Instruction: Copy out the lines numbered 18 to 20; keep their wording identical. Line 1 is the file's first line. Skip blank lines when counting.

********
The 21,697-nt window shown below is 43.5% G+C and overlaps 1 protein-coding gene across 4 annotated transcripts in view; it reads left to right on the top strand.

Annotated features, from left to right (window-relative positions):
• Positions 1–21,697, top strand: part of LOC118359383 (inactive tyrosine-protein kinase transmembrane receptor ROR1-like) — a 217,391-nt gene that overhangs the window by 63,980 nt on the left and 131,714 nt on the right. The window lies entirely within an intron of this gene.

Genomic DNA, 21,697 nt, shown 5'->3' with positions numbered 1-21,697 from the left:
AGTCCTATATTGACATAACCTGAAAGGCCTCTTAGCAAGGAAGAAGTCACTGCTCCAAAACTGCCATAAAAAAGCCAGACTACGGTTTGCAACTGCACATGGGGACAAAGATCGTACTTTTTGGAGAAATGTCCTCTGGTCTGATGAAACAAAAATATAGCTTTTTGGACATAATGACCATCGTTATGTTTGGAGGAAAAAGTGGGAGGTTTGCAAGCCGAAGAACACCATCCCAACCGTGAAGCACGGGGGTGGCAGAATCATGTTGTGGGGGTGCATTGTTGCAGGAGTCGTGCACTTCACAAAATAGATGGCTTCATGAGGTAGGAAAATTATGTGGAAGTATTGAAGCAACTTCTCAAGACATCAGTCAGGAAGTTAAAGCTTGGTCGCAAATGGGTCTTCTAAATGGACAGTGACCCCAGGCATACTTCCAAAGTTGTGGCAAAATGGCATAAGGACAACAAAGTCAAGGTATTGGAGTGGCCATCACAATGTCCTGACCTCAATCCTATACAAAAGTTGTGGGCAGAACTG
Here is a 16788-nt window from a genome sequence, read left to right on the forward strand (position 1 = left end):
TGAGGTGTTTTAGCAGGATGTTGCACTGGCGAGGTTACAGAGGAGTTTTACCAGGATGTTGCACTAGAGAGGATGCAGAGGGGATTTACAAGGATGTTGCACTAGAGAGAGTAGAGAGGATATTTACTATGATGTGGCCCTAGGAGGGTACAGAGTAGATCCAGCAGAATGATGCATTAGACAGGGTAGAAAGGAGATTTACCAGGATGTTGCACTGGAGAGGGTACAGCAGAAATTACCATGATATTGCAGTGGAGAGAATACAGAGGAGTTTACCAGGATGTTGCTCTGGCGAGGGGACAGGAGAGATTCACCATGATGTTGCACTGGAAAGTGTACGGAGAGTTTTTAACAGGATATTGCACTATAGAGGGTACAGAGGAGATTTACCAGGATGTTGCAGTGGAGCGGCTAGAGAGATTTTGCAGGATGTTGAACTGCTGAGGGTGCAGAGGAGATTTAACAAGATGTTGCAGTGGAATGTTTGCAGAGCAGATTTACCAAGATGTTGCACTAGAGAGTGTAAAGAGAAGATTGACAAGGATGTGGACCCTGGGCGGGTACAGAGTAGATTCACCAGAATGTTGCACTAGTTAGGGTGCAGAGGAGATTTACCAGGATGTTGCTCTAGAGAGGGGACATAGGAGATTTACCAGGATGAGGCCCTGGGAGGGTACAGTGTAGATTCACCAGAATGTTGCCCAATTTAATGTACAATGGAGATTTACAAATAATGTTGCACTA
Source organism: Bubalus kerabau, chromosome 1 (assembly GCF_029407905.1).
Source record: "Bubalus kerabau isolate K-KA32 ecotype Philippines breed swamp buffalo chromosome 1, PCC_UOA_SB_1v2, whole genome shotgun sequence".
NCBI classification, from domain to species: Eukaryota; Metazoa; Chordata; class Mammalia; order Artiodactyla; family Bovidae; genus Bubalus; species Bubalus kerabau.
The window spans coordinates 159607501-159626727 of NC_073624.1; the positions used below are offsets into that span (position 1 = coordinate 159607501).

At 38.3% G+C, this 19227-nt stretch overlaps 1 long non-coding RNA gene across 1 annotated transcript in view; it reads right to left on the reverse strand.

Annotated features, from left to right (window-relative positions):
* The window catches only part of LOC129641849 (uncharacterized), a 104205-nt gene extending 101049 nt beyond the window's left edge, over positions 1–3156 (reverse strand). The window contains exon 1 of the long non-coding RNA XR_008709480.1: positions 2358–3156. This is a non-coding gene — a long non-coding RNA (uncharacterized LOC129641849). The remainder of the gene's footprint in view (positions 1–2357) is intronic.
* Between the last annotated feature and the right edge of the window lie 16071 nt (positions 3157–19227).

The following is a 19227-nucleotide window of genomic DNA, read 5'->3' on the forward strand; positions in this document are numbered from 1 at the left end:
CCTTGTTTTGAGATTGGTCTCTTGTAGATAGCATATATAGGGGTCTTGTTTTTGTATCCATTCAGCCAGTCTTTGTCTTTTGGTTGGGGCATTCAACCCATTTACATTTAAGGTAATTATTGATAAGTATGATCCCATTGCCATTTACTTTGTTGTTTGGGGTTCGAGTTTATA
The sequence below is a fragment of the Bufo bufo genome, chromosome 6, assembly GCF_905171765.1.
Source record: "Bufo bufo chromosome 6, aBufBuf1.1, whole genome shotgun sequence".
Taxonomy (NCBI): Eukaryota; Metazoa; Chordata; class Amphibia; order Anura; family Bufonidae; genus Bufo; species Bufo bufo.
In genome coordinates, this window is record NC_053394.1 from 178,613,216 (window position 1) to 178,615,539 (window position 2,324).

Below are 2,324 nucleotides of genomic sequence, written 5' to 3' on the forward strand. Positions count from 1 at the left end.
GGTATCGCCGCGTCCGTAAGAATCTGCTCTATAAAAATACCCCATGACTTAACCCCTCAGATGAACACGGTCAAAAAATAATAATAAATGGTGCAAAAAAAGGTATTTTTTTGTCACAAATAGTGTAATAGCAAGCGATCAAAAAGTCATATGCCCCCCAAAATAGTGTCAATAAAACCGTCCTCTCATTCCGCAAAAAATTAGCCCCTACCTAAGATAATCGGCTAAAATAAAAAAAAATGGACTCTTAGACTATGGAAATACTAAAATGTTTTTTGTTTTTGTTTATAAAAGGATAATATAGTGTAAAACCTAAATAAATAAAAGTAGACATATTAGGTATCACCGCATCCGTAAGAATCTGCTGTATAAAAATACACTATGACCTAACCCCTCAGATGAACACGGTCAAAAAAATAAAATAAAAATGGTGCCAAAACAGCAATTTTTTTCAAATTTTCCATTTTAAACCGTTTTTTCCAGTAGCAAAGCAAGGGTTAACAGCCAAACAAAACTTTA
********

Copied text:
The sequence below is a fragment of the Bufo bufo genome, chromosome 6, assembly GCF_905171765.1.
Source record: "Bufo bufo chromosome 6, aBufBuf1.1, whole genome shotgun sequence".
Taxonomy (NCBI): Eukaryota; Metazoa; Chordata; class Amphibia; order Anura; family Bufonidae; genus Bufo; species Bufo bufo.